Thursday, December 20, 2012

Happiness is a Big Bag of Onions

50 Pounds of Onions

I got frustrated trying to put together dehydrated one-dish meals and casseroles because I never seemed to have enough onions. The out-of-season prices for onions here at our local grocery store are astronomical. Finally, Mike suggested that we go ahead and buy a big bag of them. 

Baseball Sized Onions

So, a few weeks ago I purchased a 50 pound bag of onions for 58¢ per pound from a grocery wholesaler. See my post on Bulk & Wholesale Food Sources for more details.  The current price for onions was around $1.75 per pound. As you can see, that’s quite a savings.

See my posts, Onions and Onions - to Weep or Not to Weep for the easiest way to process onions for dehydrating. 


It took nearly three weeks, but I finally got fifty pounds of onions dehydrated. They were huge! I found that two thinly sliced onions filled nine racks. I just didn’t have enough dehydrating racks to get the job done.  I have 24 available racks.
  • I loaded my machine with twelve racks (the maximum it will hold).
  • Then continue slicing and racking until my next set of racks were full.  Notice that I put chopsticks between each rack. This allows ventilation and helps prevent mold from developing.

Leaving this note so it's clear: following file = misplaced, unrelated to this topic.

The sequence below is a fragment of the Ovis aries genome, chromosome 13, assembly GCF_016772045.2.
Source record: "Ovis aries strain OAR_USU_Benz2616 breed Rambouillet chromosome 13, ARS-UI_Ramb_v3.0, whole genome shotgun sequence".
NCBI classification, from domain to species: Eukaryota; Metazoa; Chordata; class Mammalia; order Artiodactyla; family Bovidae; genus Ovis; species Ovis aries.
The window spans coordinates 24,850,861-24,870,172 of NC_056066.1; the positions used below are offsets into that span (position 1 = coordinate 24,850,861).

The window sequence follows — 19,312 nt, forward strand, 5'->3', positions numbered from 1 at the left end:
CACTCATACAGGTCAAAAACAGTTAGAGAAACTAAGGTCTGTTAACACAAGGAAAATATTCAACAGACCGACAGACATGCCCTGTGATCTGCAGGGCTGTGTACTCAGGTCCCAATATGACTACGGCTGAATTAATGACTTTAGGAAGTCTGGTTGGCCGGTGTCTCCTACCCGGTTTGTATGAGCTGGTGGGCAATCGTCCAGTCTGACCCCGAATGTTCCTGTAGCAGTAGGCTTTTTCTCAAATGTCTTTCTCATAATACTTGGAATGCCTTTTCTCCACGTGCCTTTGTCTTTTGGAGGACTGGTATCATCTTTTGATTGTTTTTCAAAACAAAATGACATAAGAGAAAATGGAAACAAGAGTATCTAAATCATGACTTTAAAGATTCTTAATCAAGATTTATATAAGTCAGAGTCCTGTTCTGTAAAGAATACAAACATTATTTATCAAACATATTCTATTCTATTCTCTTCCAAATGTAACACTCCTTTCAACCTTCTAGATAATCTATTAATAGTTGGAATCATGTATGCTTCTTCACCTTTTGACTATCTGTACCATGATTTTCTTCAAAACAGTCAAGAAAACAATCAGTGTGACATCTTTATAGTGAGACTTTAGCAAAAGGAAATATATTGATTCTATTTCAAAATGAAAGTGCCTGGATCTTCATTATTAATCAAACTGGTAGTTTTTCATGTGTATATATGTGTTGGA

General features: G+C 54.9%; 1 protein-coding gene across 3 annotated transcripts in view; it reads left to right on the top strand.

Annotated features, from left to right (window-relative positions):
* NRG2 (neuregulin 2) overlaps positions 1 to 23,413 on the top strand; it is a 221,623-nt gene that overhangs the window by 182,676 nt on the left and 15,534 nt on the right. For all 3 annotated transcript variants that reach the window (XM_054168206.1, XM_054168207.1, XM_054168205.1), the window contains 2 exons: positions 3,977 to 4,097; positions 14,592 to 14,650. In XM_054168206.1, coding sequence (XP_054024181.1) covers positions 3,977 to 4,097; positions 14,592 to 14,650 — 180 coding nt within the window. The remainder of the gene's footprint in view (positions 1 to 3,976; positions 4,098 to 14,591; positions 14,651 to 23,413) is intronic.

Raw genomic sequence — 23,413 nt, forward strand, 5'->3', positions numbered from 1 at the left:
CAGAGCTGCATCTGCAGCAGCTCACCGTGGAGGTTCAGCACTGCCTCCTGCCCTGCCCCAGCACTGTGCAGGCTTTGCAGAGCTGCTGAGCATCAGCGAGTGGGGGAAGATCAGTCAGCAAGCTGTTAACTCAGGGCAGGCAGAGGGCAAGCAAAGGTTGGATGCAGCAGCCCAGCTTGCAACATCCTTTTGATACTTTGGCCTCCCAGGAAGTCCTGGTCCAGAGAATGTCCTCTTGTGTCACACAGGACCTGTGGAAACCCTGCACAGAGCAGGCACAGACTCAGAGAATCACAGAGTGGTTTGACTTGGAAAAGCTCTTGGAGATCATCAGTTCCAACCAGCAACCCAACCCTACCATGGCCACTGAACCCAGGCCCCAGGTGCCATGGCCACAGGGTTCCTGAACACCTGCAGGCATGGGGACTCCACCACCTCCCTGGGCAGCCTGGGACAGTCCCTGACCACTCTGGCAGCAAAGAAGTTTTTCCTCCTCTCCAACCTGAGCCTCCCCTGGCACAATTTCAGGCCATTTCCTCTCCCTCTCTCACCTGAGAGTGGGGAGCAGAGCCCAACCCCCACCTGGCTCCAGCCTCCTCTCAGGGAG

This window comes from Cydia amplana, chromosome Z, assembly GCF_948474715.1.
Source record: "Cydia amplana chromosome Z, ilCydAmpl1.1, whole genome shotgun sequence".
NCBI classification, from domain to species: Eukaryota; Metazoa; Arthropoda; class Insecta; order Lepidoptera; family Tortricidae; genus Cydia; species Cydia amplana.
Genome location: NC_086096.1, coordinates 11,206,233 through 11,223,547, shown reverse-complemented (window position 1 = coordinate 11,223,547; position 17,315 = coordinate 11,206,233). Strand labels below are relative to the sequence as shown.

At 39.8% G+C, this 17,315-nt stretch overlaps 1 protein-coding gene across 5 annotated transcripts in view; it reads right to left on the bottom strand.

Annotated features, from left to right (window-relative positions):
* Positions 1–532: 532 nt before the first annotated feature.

• These sat on the shelf until the next morning when my first set was finished.
Ready to Dry

Most of them went into the American Harvester, but a few went into the FoodPantrie.
·         When they are dry, they will be crispy and crumbly. If not, continue to dry them.
·         After drying, I crushed them in my fingers before bagging.  If I found any leathery pieces, I put them back into the dehydrator for another day.

Linda’s Note: I bagged them into zip freezer bags first. Over the next few weeks, I plan to put together some one-dish meals and casseroles. These onions will be added to those recipes.  I’ll take a pint canning jar and put a few onions in it and store it in my spice cabinet for handy use in recipes on a regular basis.  The rest I will vacuum seal in quart bags and store for future use.  I figure I’ve got at least one or two year’s worth of onions here.


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